2 Weeks Post Op Full Tummy Tuck, Breast Lift and Breast Augmentation and Experiencing Searing Leg Pain when Walking?

Hi. I am 31 and am experiencing what I would describe as stabbing pain in the outer part of my left thigh whenever I walk. It started 2 days ago. My leg is not swollen and I do not have a fever. I was very active before the surgery and since the surgery I have been laying around a lot. I have been more active recently Could this be a sign of a blood clot or DVT? I do not see my plastic surgeon until Tuesday. Should I go see my primary physician tomorrow so I don't have to wait until Tuesday?

Doctor Answers 5

Severe leg pain 2 weeks after tummy tuck

Thank you for asking about your pain 2 weeks after your tummy tuck and breast lift.

  1. Your pain is probably from pressure on the lateral cutaneous nerve of the thigh, a condition called meralgia. A common cause is tight clothing - e.g. a surgical garment. Loosen your tummy tuck garment. 
  2. Blood clots in the legs do not cause pain here.
  3. If pain does not improve with loosened clothing, call both your surgeon and your primary care doctor - the cause needs to be detected and treated. Best wishes.

Thigh pain is not a sign of a DVT

Stabbing pain of the upper outer thigh is not indicative of a DVT.  Without an examination it is difficult to diagnose your exact problem.  If it persists you should be seen as soon as possible.  

Jeffrey Zwiren, MD
Atlanta Plastic Surgeon
4.5 out of 5 stars 16 reviews

Uncommon to have this type of pain

Thanks for your question. The absence of fever and swelling is good. You should have this evaluated. It could be with your position following the TT that you have some nerve compression. This could simply be an inflamed disc and likely would be responsive to steroids. I would start with your PS and they can help you with the work up. Best of Luck!

M. Scott Haydon, MD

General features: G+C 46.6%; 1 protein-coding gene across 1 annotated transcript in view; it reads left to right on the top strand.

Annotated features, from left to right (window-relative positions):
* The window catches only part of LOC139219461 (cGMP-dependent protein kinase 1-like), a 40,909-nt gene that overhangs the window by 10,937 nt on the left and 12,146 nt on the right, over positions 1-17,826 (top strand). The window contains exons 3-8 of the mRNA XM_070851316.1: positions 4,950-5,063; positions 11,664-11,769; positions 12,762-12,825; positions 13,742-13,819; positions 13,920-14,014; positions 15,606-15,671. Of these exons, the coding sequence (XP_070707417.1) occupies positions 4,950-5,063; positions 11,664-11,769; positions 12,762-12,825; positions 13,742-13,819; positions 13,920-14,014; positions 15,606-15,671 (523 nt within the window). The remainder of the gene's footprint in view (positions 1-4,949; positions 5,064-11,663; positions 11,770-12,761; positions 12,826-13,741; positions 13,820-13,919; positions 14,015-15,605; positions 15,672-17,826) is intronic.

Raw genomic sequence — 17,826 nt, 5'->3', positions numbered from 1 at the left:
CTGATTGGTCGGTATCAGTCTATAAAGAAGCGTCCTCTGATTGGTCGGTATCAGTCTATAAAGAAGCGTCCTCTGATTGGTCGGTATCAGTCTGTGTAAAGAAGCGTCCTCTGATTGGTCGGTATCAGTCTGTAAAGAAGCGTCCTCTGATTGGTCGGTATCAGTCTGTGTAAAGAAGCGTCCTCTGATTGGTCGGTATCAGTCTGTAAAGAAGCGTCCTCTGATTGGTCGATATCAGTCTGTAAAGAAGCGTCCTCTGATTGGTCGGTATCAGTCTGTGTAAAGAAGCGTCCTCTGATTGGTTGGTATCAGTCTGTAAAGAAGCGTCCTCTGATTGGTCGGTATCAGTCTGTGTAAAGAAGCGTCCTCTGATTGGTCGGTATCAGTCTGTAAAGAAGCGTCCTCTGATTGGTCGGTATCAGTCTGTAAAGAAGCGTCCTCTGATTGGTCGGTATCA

Austin Plastic Surgeon
4.9 out of 5 stars 83 reviews

Healing and Pain 2 Weeks After a Mommy Makeover

The Mommy Makeover is a combination of procedures to bring a woman’s body back to the way she looked prior to pregnancy. Most commonly some variation of a #TummyTuck and #BreastSurgery are performed. Additional procedures can include liposuction, umbilical hernia repair.  The most common #breastprocedures include #mastopexy or #breastlift, #breastaugmentation, or #breastreduction.    

Healing after a  #tummytuck will require time. Some patients are out of bed and walking the night of surgery and every hour while awake. I allow my patients to return to work at one to two weeks with 14 days preferred.  However, no lifting or straining.  At three weeks, increased level of activity and full with no restrictions, at 6 weeks. #MummyTummy is a term given to modified tummy tucks which can use liposuction and skin tightening with radiofrequency such Vanquish, Vela3, thermage, thermiRF and others.  The actual fat contouring can be done non-surgically as well with #UltraShape or Cool-Sculpting. Also some severe scars can be treated with re-excision, laser, kenalog/5-FU injections, creams, silicone strips and other methods to reduce and improve healing. Additionally, scar therapy with scar maturation products (e.g. BioCorneum or Embrace) are suggested for managing scars. However, we recommend you wait to use scar improving products until a few weeks following your surgery. 
As I advise my patients, if your work keeps you sedentary, you may return whenever you feel up to it. If your work is strenuous, wait until your work activity does not cause any superficial pain. 
If you have concerns about your healing, or pain that you question to be unusual, it is important to call your plastic surgeon to discuss these further asked to be examined.

Jed H. Horowitz, MD, FACS
Orange County Plastic Surgeon
5.0 out of 5 stars 94 reviews

Searing leg pain after mommy makeover

From your description, it sounds like nerve pain.  However, you should be seen by your plastic surgeon to make sure.

These answers are for educational purposes and should not be relied upon as a substitute for medical advice you may receive from your physician. If you have a medical emergency, please call 911. These answers do not constitute or initiate a patient/doctor relationship.